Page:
As also mentioned in point number 2, training programs should guide the leaner to resources that are approved, in order to synthesize and analyze and to make the correct choice- using the Internet wisely.
6. Maximum Bladder Tolerance (MBT)
Depending on the hour of the day, MBT is normally no longer than 50 minutes, but could be as short as 10 to 15 minutes.
Have you sat in a lecture, finding that you brain is somewhere else altogether?
How does a teacher or trainer avoid this brain fog? Think about the people that you have in your audience and do something a little different every 10 to 15 minutes.
Vary the way you deliver your lecture, using all of the three learning styles talked about.
The movement from data to information and from knowledge through to wisdom requires time to think, to question, to percolate, and finally, to apply.
For this reason it is important to provide your audience with breaks as well as with interactive activities.
7. The 5 Step Approach
This is a model for structural and formal learning that is standard
- Rationale: Explains to your students why they should learn the material and how it will be applied to their work
- Objectives: State what students will be able to do once they complete the learning tasks
- Activities: Use things that will ensure they attain their objectives that are interesting.
- Evaluation: Check to see whether your adult learners have learned; quiz them, ask them question, and give them criterion reference tests.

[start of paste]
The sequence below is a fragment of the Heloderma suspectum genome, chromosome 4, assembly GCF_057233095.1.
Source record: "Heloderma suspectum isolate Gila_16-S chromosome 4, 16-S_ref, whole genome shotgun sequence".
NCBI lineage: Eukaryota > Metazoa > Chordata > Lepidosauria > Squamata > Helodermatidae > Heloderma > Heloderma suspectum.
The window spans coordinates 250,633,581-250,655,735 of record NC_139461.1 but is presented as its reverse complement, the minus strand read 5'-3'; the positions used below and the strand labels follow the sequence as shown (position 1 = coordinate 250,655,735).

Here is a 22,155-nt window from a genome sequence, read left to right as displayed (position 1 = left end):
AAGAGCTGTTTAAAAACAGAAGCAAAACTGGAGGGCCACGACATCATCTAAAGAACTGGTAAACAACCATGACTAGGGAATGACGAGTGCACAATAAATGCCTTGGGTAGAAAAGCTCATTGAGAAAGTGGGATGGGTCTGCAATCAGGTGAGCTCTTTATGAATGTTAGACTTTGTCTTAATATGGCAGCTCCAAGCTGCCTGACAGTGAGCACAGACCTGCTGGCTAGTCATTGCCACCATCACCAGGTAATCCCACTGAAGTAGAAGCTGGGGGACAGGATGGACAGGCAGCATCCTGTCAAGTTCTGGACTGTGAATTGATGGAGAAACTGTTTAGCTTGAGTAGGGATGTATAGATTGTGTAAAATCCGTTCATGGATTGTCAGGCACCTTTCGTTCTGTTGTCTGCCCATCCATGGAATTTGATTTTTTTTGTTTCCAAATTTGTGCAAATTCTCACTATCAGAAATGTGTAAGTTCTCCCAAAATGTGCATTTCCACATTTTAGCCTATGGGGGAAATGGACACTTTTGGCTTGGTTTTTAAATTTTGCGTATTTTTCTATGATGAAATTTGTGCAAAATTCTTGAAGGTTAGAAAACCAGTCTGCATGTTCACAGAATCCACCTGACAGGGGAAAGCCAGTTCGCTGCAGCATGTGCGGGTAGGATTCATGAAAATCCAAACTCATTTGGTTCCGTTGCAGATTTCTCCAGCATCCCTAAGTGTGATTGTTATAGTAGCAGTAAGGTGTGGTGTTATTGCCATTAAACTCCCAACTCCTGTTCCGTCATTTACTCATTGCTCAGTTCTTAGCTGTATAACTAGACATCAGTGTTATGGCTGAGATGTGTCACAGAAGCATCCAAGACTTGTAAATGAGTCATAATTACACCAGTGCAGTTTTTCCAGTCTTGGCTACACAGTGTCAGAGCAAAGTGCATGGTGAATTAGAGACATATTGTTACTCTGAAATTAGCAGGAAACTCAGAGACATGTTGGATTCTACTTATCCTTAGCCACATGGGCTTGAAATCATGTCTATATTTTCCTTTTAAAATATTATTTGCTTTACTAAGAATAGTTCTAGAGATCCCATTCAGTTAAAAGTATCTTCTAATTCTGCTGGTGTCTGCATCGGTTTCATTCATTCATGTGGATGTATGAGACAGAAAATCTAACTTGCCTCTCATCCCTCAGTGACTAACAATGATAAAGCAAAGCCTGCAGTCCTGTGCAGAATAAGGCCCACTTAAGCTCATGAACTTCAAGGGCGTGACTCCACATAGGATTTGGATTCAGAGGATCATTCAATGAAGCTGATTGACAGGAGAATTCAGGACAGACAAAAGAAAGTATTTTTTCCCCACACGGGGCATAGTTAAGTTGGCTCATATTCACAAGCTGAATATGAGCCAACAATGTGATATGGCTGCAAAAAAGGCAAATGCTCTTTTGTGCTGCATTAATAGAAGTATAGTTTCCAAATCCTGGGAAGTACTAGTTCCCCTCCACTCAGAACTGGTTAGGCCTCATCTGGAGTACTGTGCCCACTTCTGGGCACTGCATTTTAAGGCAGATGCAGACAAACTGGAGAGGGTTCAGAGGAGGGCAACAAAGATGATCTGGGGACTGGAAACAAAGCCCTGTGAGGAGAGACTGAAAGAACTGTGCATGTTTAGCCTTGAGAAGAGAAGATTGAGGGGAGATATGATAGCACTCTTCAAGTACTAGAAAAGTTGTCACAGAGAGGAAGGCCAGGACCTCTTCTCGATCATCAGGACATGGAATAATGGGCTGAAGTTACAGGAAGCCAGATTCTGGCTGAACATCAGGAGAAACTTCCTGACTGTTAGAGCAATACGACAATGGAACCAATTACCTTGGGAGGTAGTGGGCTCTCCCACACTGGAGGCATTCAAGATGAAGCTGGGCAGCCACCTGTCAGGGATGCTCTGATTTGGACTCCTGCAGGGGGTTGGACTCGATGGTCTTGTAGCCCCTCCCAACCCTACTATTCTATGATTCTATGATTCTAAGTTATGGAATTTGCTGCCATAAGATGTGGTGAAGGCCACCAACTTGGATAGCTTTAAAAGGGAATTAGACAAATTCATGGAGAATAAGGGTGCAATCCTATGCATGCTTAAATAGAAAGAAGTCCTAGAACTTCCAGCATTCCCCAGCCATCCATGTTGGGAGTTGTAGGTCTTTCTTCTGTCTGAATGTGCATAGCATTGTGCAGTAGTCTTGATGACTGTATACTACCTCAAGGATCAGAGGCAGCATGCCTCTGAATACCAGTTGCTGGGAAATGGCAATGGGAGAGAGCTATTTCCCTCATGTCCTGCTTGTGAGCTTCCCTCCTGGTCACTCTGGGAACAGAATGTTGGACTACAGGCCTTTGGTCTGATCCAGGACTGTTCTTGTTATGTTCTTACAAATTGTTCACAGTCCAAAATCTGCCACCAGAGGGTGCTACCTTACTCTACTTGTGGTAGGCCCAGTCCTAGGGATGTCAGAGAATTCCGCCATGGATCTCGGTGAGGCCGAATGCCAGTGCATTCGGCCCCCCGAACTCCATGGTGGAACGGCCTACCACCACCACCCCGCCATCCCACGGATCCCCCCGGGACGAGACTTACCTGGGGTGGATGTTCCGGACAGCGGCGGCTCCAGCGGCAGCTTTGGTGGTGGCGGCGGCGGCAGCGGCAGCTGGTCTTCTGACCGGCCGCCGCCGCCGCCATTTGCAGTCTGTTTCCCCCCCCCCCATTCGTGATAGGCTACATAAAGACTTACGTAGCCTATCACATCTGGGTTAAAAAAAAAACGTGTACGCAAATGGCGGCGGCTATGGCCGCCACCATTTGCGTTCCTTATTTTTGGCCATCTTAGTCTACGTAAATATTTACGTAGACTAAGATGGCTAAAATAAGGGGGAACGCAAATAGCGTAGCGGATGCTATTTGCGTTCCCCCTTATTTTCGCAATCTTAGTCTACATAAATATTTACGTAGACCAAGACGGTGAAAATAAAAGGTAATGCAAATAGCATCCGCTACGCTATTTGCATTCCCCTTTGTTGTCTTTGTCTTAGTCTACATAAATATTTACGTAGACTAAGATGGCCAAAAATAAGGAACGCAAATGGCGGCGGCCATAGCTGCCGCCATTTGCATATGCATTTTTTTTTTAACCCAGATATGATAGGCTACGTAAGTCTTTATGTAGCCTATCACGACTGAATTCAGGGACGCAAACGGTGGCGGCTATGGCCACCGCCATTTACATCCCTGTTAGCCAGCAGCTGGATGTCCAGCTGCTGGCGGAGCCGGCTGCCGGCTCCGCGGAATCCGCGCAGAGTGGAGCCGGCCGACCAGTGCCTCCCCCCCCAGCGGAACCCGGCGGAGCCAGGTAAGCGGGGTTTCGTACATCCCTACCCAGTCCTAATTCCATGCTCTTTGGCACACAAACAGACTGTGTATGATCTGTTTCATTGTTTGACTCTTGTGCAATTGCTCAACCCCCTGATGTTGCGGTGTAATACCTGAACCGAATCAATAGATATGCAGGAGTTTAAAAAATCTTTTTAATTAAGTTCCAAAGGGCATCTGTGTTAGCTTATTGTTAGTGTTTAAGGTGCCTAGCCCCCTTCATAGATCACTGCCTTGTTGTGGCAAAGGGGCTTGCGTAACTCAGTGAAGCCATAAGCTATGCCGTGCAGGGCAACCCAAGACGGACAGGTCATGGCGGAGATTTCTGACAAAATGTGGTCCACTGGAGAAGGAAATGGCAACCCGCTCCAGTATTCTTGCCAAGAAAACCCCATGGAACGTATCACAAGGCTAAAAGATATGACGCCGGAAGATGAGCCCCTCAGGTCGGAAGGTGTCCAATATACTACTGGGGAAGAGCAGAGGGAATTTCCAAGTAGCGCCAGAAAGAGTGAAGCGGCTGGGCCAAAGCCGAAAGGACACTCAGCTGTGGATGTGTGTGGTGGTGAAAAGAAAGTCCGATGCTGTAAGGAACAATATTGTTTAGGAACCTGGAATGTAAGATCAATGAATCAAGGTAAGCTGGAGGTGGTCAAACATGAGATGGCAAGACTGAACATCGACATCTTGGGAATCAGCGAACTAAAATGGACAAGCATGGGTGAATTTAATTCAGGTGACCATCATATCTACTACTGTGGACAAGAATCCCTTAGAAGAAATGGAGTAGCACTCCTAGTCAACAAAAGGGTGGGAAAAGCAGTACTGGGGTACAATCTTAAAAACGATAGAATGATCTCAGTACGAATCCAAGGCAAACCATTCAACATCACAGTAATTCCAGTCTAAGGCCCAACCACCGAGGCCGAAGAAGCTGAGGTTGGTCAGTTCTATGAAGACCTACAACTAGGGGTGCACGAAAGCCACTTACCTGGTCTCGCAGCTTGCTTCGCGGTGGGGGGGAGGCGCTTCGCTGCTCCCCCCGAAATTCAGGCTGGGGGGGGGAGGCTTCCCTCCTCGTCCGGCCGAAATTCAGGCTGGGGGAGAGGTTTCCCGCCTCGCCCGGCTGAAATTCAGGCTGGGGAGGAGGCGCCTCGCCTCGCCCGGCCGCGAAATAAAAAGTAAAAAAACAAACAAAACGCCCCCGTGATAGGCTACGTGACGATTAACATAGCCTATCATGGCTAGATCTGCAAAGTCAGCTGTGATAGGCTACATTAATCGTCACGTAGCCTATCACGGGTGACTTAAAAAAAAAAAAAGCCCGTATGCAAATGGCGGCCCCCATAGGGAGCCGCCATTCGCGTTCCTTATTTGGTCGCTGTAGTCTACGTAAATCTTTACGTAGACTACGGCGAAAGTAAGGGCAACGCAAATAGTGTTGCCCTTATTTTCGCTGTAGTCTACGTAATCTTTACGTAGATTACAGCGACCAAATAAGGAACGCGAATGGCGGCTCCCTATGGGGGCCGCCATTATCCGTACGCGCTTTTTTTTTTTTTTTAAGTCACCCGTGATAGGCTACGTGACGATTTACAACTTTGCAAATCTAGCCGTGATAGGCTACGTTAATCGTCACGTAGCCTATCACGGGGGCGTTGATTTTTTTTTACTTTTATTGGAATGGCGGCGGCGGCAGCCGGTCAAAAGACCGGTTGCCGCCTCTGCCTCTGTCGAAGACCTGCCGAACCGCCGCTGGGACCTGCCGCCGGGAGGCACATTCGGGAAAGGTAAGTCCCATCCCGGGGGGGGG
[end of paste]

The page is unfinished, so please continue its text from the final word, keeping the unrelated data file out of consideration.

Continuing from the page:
- Feedback: Request input from your learning to correct, re-enforce, and confirm your instruction
8. Learner Centered
Adults want to be treated as people who ate both capable and independent.
For this reason you must give them the freedom to make mistakes, but at the same time, build in feedback and evaluation so that the meeting of objectives is assured.
A quiz is a good and adequate way to make sure that your learners are meeting their objectives as well as assuring that efforts are successful.
Good documentation is provided by good validation of the desired learning. This documentation and learning validation can provide many unforeseen benefits.
9. Key Adult Learning Principles
Within the above can be found 4 primary principles that adults will expect to be included in training.
- Adults expect to utilize their experience in learning
- They expect readiness (what’s in it for me)
- On-the-job application, and
- The freedom to make mistakes (autonomy)
For this reason, these four principles should be the basis for your adult-training program.
Adult learning requires adopting a range of techniques that suit the individual learner.
Adults may decide to become students for personal growth or to improve their career. This makes each persons learning journey unique to them.